Sabine’s sourdough apple and cinnamon babka

Great British Bake Off fans may remember the chocolate babka from one of the technical challenges a couple of years back. Prue Leith got into trouble for saying Paul’s was better than the ones she’d tasted in New York. It’s a braided brioche loaf that originated in Eastern Europe.

I wasn’t particularly tempted by it, as I’m not a massive fan of chocolate in bread or pastries. But I recently joined a French sourdough group on Facebook which has been an absolute eye-opener in terms of the amazing things you can do with a jar of starter. Someone posted a babka they’d made with a cinnamon-flavoured frangipane as a filling. I was definitely up for that.

Warning: you will need to arm yourself with patience for this recipe. It’s a minimum two-day process if you start with a lively starter. An enriched dough like this will take time to rise, and you definitely don’t want to undermine all your work by being too hasty. Give it all the time it needs. After the first rise, you can fit it to your schedule by putting it in the fridge for as long as necessary, up to 24 hours. Also, if you don’t have a stand mixer be prepared to wear yourself out kneading by hand! It needs to be very thoroughly kneaded and the butter worked in bit by bit.

This is my translation and slight variation on the recipe: I added some finely diced apple and a few sultanas to the filling. Of course the filling can be whatever you fancy: chocolate, Nutella, praline, mincemeat, even cheese … one person did a version with a prune purée which I rather fancy, especially if you were to soak the prunes in brandy first.

210 g sweet starter (see below: 60g live starter + 60 g plain flour + 60 g water + 30 g sugar)
500 g plain white flour
2 large eggs
8 g salt
160 g milk, room temperature
80 g caster sugar
110 g softened butter

* 80 g melted butter
* 40 g soft brown sugar
* 60 g ground almonds
* 40 g egg (one small one)
* 2 tsp ground cinnamon, or to taste
* Optional: half an eating apple, finely diced, and a few sultanas
Icing sugar or sugar syrup (see below)

Day 1
Your sourdough starter needs to have been refreshed the previous day or a few hours before, so that it is lively. Put 60 g of it in a clean pot or bowl and add 60 g lukewarm water, 60 g plain flour, and 30 g sugar. Stir well, cover, and put it somewhere warm, preferably around 26C, to double in size. This will take about four hours but may take longer if your spot isn’t warm enough. I find on top of the Internet router is a good place. Meanwhile take the butter out of the fridge to give it time to soften.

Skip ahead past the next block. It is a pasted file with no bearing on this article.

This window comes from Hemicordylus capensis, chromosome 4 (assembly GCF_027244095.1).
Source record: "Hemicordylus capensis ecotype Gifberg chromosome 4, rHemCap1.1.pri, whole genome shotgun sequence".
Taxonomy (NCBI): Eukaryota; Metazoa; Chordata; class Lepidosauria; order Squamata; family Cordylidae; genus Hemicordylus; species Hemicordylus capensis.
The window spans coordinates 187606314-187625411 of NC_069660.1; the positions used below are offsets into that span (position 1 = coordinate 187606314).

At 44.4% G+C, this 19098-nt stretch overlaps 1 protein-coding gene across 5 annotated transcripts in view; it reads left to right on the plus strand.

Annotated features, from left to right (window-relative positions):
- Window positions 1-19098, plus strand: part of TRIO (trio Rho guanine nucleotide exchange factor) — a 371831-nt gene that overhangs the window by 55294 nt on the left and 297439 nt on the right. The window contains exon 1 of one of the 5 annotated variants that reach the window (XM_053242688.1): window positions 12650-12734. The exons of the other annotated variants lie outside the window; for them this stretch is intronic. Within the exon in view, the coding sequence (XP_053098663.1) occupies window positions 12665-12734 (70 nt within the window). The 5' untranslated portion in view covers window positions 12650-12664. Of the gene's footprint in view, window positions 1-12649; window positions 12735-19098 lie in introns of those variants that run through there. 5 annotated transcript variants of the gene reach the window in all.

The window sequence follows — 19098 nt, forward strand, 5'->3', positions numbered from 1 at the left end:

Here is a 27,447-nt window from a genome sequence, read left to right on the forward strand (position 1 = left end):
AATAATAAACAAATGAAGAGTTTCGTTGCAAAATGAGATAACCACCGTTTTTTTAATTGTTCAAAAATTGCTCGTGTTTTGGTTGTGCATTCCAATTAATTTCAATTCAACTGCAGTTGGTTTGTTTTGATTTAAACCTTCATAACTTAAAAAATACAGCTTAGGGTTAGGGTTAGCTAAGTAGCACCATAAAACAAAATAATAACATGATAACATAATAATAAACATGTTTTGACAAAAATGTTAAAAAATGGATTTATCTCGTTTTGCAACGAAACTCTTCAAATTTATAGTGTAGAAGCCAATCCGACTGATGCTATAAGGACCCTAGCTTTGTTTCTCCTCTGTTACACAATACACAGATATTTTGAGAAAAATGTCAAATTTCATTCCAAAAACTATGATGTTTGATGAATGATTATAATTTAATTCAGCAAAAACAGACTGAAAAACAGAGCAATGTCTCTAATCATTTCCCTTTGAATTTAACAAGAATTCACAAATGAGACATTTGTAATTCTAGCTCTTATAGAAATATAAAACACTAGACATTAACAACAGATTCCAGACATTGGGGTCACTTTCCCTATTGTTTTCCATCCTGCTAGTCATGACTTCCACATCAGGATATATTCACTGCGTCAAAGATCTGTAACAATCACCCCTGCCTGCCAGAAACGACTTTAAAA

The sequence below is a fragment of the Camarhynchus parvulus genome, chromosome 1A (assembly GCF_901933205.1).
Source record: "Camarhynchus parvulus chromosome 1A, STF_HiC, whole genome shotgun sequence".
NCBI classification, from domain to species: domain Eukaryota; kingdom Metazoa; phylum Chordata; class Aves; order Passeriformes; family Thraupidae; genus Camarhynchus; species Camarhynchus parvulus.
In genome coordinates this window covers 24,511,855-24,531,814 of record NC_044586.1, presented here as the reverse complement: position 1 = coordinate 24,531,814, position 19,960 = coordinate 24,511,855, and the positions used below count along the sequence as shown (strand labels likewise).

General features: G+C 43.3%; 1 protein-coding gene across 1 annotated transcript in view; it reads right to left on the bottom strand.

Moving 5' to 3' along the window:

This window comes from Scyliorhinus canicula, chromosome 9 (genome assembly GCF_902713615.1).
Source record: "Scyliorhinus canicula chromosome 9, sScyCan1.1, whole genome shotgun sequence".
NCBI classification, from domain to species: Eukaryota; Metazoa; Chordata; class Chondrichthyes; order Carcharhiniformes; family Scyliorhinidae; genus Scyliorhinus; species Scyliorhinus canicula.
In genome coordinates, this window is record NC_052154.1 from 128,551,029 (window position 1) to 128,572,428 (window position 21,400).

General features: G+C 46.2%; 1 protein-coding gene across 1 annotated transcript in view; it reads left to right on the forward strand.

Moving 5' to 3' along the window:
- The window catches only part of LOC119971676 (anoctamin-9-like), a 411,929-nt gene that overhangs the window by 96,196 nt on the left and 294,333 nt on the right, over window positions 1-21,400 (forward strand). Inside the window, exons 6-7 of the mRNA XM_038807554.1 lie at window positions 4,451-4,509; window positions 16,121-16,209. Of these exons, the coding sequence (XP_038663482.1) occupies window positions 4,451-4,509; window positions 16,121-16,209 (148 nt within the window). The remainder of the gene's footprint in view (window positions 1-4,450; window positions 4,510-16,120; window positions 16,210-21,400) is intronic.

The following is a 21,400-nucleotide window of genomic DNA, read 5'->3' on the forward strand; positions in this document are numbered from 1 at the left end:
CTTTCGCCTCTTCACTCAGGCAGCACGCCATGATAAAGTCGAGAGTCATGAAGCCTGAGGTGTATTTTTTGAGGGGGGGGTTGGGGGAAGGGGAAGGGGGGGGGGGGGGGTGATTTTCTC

In the bowl of your stand mixer, stir together flour, sugar, and salt. Then add all of the sweet starter you made in step 1, the milk (lukewarm or room temperature), and the eggs. Mix on slow speed with the dough hook for 15 minutes; the dough should be quite smooth and glossy. Cut the butter into dice and add one at a time with the mixer running, giving it time to absorb each one before adding the next. Once all the butter is in, continue to mix for 10 minutes. Then pull the dough into a ball, cover the bowl with clingfilm or put it in a plastic bag, and put it somewhere warm to rise. Again, it needs to be around 26C. My new combi microwave has a dough proof function that works perfectly for this. Another option is to put the bowl in the switched-off oven with a bowl or jug of boiling water. Just make sure no-one comes and switches the oven on. Do a stretch and fold of the dough after 30 minutes, and another one 30 minutes later. Then leave the dough to rise. It will take at least two hours; it doesn’t have to double, but it does need to increase in size by at least 30%.

End of day 1! Put the covered bowl in the fridge for up to 24 hours.

Day 2
Take the dough out of the fridge and tip it onto a lightly floured surface. Give it 20-30 minutes to warm up a little; it will be quite solid because of the butter. Meanwhile make the filling: melt the butter over a low heat, allow to cool a little, and then stir in all the other ingredients except for the apples and sultanas. Set aside.

Use a rolling pin to roll the dough into a rectangle about 30 x 48 cm. If it starts resisting, leave it for 10 minutes to relax before continuing. Spread the filling evenly over it and sprinkle on the apples and sultanas if using. Then roll it up lengthways, i.e. so that you end up with a roll 30 cm long. Seal the seam with your fingers and neaten up the ends. Put the roll back in the fridge for 20 minutes or so, because it’s easier to cut when it’s cold.

Have ready a buttered loaf tin about 28 x 12 cm. Now take a large knife and cut the roll in half lengthwise, pulling the two sides apart. Twist these two strands over each other to make a plait, turning them so that the cut side is up. Tuck the ends under at each end. Now transfer the roll to the loaf tin. Cover and place in a warm place to rise; it will again take 3-4 hours depending on how warm it is. It needs to almost double.

To bake, finally! Preheat the oven to 170C. Bake the babka for about 45 minutes to 1 hour, till it feels springy to the touch. Remove from the oven and let cool for five minutes in the tin before unmoulding onto a cooling rack. You can either sprinkle it with icing sugar or make a syrup from 50 g of sugar and 50 g of water and brush it over the top. Leave to cool completely before slicing. Bon appétit !

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